Look magazine featured a monthly illustrated series called "American Heroes." Each episode told the story of an American soldier in World War II.  When Briggs was assigned an episodes, he was delighted.  However, when the Art Director suggested that Briggs mimic the style of a popular illustrator of the day, Al Dorne,  Briggs flatly refused:
[The Art Director] told Austin to look over the jobs from the same series Al Dorne had done and for him to get a little of Dorne's stuff in his pictures.  Austin's answer to this was simple and direct, that [the Art Director] had Dorne's telephone number. 


Briggs' illustrations for Look magazine, done without regard for Al Dorne's style 

Despite his stubborn attitude, or perhaps because of it, Briggs became one of the preeminent illustrators in America.

Briggs' wife (left) discusses one of his award winning illustrations with the wife of Al Dorne and the wife of Robert Fawcett at a reception at the Society of Illustrators

Living the lifestyle of a famous illustrator of the time, Briggs built himself a mansion in the hills of Connecticut, with a separate art studio and guest house.

Toward the end of a long and successful career, Briggs was diagnosed with leukemia.  He sold his house and his studio and went to spend his final days living and working in Paris.  

There he married Agnes Fawcett, the widow of illustrator Robert Fawcett (in the picture at the Society of Illustrators, above).

He shared some good moments with local Parisian tradesmen.  Like them, he prided himself in earning a living with his hands.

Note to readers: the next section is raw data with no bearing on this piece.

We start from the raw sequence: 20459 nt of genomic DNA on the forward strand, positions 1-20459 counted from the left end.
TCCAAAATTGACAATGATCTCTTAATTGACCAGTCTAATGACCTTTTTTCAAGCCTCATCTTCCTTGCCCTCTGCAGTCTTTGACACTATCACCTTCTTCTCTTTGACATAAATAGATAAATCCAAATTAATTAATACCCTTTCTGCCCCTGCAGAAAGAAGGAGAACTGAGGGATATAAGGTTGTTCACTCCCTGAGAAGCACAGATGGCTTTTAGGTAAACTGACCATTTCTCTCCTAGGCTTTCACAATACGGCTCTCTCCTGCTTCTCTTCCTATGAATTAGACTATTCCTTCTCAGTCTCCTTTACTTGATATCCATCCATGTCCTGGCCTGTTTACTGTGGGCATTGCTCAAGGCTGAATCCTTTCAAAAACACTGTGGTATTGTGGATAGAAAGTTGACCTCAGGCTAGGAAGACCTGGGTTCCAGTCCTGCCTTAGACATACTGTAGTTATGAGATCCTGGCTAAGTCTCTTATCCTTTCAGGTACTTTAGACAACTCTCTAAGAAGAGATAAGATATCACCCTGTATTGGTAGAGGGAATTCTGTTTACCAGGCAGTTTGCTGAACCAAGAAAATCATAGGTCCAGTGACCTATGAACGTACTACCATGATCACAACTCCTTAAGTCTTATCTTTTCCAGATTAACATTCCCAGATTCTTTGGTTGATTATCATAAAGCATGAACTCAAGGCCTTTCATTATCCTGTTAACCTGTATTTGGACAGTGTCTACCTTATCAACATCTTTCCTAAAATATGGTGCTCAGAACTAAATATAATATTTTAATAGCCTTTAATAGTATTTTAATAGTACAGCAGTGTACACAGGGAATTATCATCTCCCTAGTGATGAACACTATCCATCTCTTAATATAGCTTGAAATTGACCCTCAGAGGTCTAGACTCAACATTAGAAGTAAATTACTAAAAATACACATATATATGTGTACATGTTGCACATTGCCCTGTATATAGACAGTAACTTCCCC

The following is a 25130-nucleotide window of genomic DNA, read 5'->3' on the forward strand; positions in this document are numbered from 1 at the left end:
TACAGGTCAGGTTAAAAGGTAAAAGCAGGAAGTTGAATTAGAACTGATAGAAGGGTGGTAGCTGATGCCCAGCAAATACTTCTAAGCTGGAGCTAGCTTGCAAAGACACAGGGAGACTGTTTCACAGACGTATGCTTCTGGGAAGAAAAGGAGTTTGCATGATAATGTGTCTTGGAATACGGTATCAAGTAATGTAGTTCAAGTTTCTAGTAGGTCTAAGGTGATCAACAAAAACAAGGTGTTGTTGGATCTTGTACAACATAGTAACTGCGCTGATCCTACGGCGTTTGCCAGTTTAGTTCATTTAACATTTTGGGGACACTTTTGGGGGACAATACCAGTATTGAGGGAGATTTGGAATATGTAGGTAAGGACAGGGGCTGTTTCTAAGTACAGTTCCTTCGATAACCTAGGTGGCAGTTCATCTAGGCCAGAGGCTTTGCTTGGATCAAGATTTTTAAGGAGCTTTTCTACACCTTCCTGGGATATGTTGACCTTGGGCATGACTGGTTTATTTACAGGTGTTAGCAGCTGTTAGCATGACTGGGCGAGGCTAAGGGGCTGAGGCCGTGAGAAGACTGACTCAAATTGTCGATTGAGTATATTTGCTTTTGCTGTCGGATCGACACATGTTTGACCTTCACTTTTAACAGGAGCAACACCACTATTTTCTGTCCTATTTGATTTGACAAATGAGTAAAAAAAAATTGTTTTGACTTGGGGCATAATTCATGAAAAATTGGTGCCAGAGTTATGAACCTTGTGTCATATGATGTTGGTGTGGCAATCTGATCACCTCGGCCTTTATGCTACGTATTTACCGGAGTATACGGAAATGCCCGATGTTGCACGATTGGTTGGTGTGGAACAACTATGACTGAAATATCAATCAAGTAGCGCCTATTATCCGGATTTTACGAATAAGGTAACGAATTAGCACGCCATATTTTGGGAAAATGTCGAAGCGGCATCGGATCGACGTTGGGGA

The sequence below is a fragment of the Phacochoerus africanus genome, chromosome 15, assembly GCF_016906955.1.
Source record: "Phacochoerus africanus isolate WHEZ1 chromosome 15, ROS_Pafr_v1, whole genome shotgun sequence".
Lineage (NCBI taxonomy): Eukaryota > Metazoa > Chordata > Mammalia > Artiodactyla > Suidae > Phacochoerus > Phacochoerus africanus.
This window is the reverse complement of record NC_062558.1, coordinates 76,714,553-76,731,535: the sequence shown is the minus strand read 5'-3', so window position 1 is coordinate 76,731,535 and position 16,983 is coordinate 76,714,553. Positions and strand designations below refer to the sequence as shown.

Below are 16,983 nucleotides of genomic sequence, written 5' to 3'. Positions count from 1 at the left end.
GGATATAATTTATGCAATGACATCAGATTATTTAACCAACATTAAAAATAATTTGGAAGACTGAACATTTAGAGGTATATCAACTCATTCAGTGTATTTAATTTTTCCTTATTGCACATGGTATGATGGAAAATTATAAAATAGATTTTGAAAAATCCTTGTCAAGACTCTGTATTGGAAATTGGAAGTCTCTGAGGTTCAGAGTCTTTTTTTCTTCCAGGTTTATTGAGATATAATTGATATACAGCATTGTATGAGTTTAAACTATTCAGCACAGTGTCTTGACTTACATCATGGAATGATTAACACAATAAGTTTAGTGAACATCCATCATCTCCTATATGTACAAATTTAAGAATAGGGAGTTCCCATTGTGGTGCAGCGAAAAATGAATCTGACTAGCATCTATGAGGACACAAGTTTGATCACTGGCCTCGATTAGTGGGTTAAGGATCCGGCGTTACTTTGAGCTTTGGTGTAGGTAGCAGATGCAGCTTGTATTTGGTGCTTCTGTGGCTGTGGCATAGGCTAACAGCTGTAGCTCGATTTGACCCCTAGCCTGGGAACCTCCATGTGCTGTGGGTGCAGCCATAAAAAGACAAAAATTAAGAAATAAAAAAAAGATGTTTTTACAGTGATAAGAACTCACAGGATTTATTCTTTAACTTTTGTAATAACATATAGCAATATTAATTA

Most of all, this last period of his life set him free to create pictures any way he liked, with no editors or art directors.

Briggs' new wife, Agnes, at breakfast with flowers

Briggs passed away in 1973.

Thursday, October 22, 2020

A LAST LOOK AT THE BRIGGS ARCHIVE, part 4: hundreds of drawings

Most of Austin Briggs' major drawings-- such as his TV Guide series-- have been reproduced all over the internet, but going through the family archives I found hundreds of spot illustrations and lesser known drawings from his later decades that are rarely seen today.  I'm taking this opportunity to put some of them back in public view.  

As you can tell, the following six spot illustrations from one article are small and relatively inconsequential.  Yet, their quality remains consistently high. 

Briggs also did numerous spot illustrations in ink: 

Briggs' ink drawings tended to be brash and blobby...

But ultimately I think his stronger drawing was done with litho crayon or charcoal:  

There's a wealth of art buried in magazines and publications of the 20th century that may never see the light of day again.  But here at least is a sampling of Austin Brigg's contribution.

Wednesday, October 21, 2020


 Austin Briggs was perhaps the leading proponent of the "new realism" in illustration-- unposed figures in unguarded moments, with all the awkwardness and spontaneity of real life.  

We can find the emergence of this approach in Briggs'  archives.  Briggs began his career drawing idealized figures in traditionally staged pictures.  Like other illustrators of his day, he sought to find the peak moment, the heightened leap, the most dramatic expression.  

By the time he finished eight years of working on Flash Gordon, Briggs had drawn thousands of such pictures and was sick of them.